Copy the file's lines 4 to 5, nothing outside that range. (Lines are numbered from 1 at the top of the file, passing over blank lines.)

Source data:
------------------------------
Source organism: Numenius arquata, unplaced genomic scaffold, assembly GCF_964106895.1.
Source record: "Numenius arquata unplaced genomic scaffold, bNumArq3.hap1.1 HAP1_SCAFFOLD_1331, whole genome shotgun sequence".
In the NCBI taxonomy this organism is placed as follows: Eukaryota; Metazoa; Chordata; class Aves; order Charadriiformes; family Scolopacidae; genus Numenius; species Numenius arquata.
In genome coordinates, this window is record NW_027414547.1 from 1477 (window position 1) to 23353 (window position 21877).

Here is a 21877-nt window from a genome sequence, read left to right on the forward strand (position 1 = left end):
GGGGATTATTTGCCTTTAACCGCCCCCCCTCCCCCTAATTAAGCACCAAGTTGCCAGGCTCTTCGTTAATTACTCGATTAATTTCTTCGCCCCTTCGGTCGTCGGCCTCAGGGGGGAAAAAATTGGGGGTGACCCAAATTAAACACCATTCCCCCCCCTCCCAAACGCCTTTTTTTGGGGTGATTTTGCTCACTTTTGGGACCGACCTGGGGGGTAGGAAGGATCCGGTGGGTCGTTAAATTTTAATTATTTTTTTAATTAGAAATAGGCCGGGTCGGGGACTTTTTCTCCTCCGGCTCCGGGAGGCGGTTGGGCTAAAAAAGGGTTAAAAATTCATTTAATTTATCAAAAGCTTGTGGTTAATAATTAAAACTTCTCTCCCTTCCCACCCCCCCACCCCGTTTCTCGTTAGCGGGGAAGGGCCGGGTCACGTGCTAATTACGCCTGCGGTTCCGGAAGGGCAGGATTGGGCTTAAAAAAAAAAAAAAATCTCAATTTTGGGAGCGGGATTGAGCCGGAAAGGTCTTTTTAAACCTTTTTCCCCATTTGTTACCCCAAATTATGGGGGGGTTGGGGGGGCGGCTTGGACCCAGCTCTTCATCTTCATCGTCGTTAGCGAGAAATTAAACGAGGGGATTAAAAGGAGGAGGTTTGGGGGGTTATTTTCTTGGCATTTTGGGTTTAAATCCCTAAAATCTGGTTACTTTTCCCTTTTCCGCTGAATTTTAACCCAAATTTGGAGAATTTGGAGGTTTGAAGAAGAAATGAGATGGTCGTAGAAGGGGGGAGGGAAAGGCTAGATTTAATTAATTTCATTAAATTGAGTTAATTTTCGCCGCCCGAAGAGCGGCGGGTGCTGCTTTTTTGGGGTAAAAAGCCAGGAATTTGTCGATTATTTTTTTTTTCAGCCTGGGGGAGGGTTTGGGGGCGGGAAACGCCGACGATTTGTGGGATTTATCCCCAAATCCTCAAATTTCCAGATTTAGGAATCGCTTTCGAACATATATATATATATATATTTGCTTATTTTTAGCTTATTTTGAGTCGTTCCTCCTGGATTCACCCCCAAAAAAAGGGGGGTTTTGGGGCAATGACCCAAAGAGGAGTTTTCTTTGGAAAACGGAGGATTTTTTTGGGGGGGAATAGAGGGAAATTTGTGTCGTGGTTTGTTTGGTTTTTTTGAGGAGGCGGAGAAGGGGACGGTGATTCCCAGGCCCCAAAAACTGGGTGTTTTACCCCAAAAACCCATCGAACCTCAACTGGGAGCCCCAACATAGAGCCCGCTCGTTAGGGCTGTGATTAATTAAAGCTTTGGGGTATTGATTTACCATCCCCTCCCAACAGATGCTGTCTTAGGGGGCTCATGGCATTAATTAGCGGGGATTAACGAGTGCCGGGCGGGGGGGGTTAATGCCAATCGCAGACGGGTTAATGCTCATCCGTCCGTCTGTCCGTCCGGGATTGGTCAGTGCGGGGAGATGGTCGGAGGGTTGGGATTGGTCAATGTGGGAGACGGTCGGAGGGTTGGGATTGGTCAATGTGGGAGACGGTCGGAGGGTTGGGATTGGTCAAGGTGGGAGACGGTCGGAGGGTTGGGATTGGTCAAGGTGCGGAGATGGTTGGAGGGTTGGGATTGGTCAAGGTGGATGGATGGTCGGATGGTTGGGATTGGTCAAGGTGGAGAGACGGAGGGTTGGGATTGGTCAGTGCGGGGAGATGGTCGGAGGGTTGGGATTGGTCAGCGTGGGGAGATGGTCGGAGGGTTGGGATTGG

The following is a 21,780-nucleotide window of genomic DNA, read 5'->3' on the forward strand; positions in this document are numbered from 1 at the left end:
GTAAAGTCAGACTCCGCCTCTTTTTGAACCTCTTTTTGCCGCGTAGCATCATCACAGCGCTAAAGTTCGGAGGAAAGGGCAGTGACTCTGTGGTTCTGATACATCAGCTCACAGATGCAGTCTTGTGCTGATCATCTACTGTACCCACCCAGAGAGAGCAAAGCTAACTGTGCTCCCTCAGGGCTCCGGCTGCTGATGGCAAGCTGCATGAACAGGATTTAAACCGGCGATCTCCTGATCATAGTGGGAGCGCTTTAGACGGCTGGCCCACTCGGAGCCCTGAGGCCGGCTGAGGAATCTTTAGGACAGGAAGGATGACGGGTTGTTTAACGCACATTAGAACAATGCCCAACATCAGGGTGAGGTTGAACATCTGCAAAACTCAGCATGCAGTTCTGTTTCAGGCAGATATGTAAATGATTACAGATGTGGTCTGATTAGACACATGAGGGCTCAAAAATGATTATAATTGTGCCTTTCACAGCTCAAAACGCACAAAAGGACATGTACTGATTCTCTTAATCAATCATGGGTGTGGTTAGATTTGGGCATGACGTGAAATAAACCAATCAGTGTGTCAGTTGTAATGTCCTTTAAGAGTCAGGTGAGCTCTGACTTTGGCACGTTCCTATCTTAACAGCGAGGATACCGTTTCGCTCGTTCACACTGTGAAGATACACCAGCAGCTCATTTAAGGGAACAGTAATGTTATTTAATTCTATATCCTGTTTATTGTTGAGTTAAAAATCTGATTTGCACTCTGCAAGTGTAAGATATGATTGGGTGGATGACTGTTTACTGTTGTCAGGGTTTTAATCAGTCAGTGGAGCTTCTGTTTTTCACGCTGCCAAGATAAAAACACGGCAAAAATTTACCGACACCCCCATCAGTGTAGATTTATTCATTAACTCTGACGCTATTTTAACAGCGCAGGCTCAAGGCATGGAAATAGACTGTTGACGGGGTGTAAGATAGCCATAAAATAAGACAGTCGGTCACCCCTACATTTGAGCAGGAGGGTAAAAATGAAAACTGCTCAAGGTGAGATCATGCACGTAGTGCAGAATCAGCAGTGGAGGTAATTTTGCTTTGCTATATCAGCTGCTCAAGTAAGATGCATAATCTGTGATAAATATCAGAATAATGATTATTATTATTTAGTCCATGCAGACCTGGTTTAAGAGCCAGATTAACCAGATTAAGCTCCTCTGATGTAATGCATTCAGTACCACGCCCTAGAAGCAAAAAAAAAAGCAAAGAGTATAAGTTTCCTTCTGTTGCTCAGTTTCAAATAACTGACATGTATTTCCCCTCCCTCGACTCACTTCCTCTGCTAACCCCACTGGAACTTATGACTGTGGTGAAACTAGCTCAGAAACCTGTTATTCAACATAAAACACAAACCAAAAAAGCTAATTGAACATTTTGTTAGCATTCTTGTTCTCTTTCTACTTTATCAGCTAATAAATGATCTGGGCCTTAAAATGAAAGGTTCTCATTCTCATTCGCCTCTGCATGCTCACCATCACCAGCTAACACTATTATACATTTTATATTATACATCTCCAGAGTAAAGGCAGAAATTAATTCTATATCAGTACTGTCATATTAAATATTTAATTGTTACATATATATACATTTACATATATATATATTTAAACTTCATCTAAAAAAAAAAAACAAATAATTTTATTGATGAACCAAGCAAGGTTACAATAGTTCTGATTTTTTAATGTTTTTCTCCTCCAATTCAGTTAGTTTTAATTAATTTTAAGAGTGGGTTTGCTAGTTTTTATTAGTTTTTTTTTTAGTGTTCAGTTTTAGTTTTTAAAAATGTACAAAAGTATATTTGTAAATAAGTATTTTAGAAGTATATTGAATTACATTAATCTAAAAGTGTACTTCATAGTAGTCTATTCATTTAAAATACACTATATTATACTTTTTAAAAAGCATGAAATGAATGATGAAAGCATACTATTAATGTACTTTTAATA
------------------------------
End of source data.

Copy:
In genome coordinates, this window is record NW_027414547.1 from 1477 (window position 1) to 23353 (window position 21877).

Here is a 21877-nt window from a genome sequence, read left to right on the forward strand (position 1 = left end):